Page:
While Smoking Rates Decline Nationwide, Florida Lags Behind in Efforts to Reduce Tobacco Use, Save Lives, New American Lung Association Report Finds
2018 'State of Tobacco Control' report finds Florida lawmakers can do more to reduce tobacco use by increasing the costs of tobacco products
(January 24, 2018) - JACKSONVILLE, Fla.
For more information please contact:
The American Lung Association's 2018 "State of Tobacco Control" shows Florida could have done more to save lives by implementing proven tobacco policies. The 16th annual report grades states and the federal government on policies to prevent and reduce tobacco use, and finds that Florida lags significantly behind the nation to reduce and prevent tobacco use, and state policymakers must do more to prevent the death and disease associated with tobacco use and save lives.
"Nationwide, smoking rates have continued to decline to historically low levels, yet tobacco use remains the nation's leading cause of preventable death and disease killing over 480,000 Americans each year," said American Lung Association Executive Vice President Martha Bogdan. "Tobacco use is a serious addiction, and the fact that 15.5 percent of Florida residents are current smokers highlights how much work remains to be done in our communities to prevent and reduce tobacco use."
This year's "State of Tobacco Control" finds Governor Rick Scott and the state legislature are failing to enact proven policies that will reduce tobacco use and save lives:
- Funding for State Tobacco Prevention Programs – Grade [F]
- Strength of Smokefree Workplace Laws - Grade [B]
- Level of State Tobacco Taxes - Grade [F]
- Coverage and Access to Services to Quit Tobacco - Grade [D]
- Minimum Age of Sale for Tobacco Products to 21 – Grade [F]
The American Lung Association in Florida calls on Governor Rick Scott and other Florida policymakers to act on increasing the costs of tobacco products, strengthening Florida's smoke free air law by removing exemptions and increasing tobacco control funding to Centers for Disease Control and Prevention (CDC) recommended levels.
Sadly, the report also details that, as a result of decades of targeted marketing by the tobacco industry, too many Americans haven’t seen the benefits of reduced smoking rates, and Florida and the federal government could do more to ensure all Americans benefit from tobacco control efforts. According to the American Lung Association,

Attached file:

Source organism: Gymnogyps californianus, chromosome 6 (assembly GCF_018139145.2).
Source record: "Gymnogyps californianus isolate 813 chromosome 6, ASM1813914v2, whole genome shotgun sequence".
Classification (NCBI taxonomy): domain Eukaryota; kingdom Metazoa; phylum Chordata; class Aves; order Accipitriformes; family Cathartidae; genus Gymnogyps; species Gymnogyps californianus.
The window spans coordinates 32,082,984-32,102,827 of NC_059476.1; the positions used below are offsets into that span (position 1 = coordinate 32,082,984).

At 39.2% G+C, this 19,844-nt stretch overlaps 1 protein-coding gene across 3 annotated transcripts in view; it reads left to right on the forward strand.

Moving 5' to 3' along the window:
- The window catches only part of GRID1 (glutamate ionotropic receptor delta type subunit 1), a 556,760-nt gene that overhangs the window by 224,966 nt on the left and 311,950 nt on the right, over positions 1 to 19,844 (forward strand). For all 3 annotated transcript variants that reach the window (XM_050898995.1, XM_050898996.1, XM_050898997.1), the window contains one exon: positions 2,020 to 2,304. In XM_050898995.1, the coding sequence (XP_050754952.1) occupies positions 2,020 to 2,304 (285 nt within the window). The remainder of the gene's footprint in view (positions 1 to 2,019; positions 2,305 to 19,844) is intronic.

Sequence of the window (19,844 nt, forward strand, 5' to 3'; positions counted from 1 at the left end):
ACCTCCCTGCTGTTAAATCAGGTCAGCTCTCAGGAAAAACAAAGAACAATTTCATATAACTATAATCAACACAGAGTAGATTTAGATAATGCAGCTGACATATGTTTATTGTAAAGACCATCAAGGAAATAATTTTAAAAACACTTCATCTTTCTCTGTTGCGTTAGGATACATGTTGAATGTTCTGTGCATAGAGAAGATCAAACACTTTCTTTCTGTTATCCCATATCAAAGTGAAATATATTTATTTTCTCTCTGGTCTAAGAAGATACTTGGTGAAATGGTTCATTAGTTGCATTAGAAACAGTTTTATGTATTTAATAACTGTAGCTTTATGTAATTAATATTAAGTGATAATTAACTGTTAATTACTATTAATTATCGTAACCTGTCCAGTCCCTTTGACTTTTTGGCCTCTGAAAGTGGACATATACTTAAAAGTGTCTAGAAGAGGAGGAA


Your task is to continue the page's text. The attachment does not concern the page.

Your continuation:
- If Florida would increase funding for tobacco control programs, they would have a powerful opportunity to target these programs to communities that still use tobacco at higher rates and who have been targeted by the tobacco industry. Florida receives $1,586,300,000 from tobacco settlement payments and tobacco taxes, and should use more of these funds to help prevent tobacco use and help smokers quit.
- Nearly seven out of ten smokers want to quit, but tobacco use is a serious addiction and quitting can be difficult. Evidence suggests that the number of people quitting smoking increased when coverage for tobacco treatments provides access to all seven FDA-approved tobacco cessation medications and all three forms of counseling without barriers, such as copays and prior authorization. Florida lawmakers have a powerful opportunity to help smokers quit and reduce disparities in tobacco use by covering all quit smoking treatments in its Medicaid program. Medicaid enrollees smoke at a rate almost three times as high as those with private insurance.
- Increasing tobacco taxes is one of the most effective ways to reduce tobacco use, not only for low-income individuals but also for youth. To protect kids from a lifetime of nicotine addiction, the Lung Association encourages Florida to increase tobacco taxes. This step is critical to Florida as current tobacco use among youth is 6.9 percent.
- Tobacco is a highly addictive product, and close to 95 percent of smokers try their first cigarette by the age of 21. More must be done to prevent and reduce youth tobacco use in Florida, and one powerful tool is increasing the minimum age of sale for tobacco products to 21. In fact, the National Academy of Medicine (formerly the Institute of Medicine) found increasing the minimum age of sale for all tobacco products to 21 could prevent 223,000 deaths among people born between 2000 and 2019, including 50,000 fewer dying from lung cancer – the nation's leading cancer killer.
"We know how to reduce tobacco use in this country. 'State of Tobacco Control' looks at proven methods to save lives and protect the health of all Americans," said Bogdan. "Florida elected officials must act to implement these proven policies, which will prevent tobacco-caused death and disease, and help keep our lungs healthy."
For media interested in speaking with an expert about the "State of Tobacco Control" report, lung health, tobacco use and tobacco control policies, contact the American Lung Association at [email protected] or 470-233-7030.
About the American Lung Association
The American Lung Association is the leading organization working to save lives by improving lung health and preventing lung disease, through research, education and advocacy. The work of the American Lung Association is focused on four strategic imperatives: to defeat lung cancer; to improve the air we breathe; to reduce the burden of lung disease on individuals and their families; and to eliminate tobacco use and tobacco-related diseases. For more information about the American Lung Association, a holder of the Better Business Bureau Wise Giving Guide Seal, or to support the work it does, call 1-800-LUNGUSA (1-800-586-4872) or visit: Lung.org.